In 1950, at the age of 94, playwright George Bernard Shaw broke his leg while pruning apple trees in his garden. The news shocked veterinarian James Alfred Wight, who wrote a series of books based on his life under the pen name James Herriot.

Wight happened to treat a calf at the time with a broken leg. He visited the farm, isolated the calf, and with the help of three farmers, toppled the calf on to its side. The farmers held the calf immobilized on the ground. With the vet, that meant four human faces in close contact as they huddled over the small calf.

Wight tried to break the tension. “‘Just like Bernard Shaw, eh?’ he said with a light laugh.

The farmers looked at each other. The oldest spoke up. “Who?”

“Bernard Shaw, George Bernard Shaw, you know. He’s broken his leg, too.”

Silence.

“Does he live around here?” one eventually asked.

“No,” said Wight.

“‘Darrowby fellow?” another asked.

“No,” Wight replied, “I believe he spends most of his time in London.”

“London!” said all three, heads snapping up in surprise.

“He won’t be in the farming line, then?” said the oldest. “Well, no . . . he writes plays.”

The three farmers had no idea what he was talking about. “My last feeling as I drove away was not just that all fame is relative but that I would take care in future not to start talking about somebody who doesn’t live about ’ere.”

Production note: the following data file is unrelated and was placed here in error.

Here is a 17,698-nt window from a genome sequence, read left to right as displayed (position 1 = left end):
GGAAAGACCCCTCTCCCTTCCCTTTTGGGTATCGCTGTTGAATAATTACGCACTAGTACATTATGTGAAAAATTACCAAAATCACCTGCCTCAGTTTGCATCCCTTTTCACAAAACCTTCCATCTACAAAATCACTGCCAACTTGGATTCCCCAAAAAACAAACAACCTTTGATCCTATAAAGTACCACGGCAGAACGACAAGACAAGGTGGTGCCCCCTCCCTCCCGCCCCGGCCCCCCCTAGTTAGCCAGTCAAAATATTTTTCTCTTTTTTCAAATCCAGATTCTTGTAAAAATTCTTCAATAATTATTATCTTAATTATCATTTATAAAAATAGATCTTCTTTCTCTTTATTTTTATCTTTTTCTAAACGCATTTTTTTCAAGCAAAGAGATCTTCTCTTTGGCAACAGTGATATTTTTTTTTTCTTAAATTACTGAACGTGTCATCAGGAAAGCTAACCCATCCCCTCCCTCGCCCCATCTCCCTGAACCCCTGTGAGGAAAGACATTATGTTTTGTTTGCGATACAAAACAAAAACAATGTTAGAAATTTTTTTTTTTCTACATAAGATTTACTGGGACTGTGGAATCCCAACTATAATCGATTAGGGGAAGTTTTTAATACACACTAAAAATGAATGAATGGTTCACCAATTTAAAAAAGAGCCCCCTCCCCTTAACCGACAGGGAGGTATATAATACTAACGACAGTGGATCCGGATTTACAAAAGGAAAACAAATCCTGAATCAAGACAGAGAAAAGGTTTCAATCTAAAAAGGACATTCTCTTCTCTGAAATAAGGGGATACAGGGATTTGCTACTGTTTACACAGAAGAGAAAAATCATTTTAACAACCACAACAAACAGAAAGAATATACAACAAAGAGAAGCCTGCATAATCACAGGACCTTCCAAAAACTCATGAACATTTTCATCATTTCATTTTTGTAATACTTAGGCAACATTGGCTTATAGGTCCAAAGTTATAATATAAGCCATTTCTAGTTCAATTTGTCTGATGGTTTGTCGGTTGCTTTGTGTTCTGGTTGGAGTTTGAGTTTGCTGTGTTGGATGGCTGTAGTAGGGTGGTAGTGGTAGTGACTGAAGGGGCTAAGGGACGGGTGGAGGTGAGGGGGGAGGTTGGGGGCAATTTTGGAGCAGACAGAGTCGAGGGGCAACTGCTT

The Art of Ignoring What Doesn’t Matter Here

I’m a local church pastor. I have been given the privilege of caring for a particular congregation. It’s one of the greatest privileges of my life.

I’m also part of a larger world. I love reading theology and about issues and personalities. I read over a hundred blogs and read magazines. I have opinions about many issues that are swirling around evangelicalism and the world.

Most of my people don’t care.

They don’t care what’s happening in the church hundreds of miles away where the pastor just resigned. They aren’t following the scandal that’s just broken out across the ocean. They don’t even know the names of some of the preachers who have shaped my life most. They certainly aren’t aware of some of the theological controversies I read about on all the blogs.

There’s wisdom in not talking about issues that aren’t known and don’t matter much in your local church.

Of course, it’s important to preach God’s Word and ground people in the truth. I can and should learn from what’s going on in the wider world. But I’m not called to monitor the evangelical world in general. I’ve been entrusted with pastoral responsibilities in a particular church, and I should care most about what matters among these people in these place.

I never want people to snap up their heads like the farmers in Wight’s day. I want speak to my people about what matters most to them and what is good for their souls. The rest can wait until when I have a bit of time to read what’s going on. Until then, I’ve got other work to do.

Take Care About Talking About Things That Don’t Matter Here
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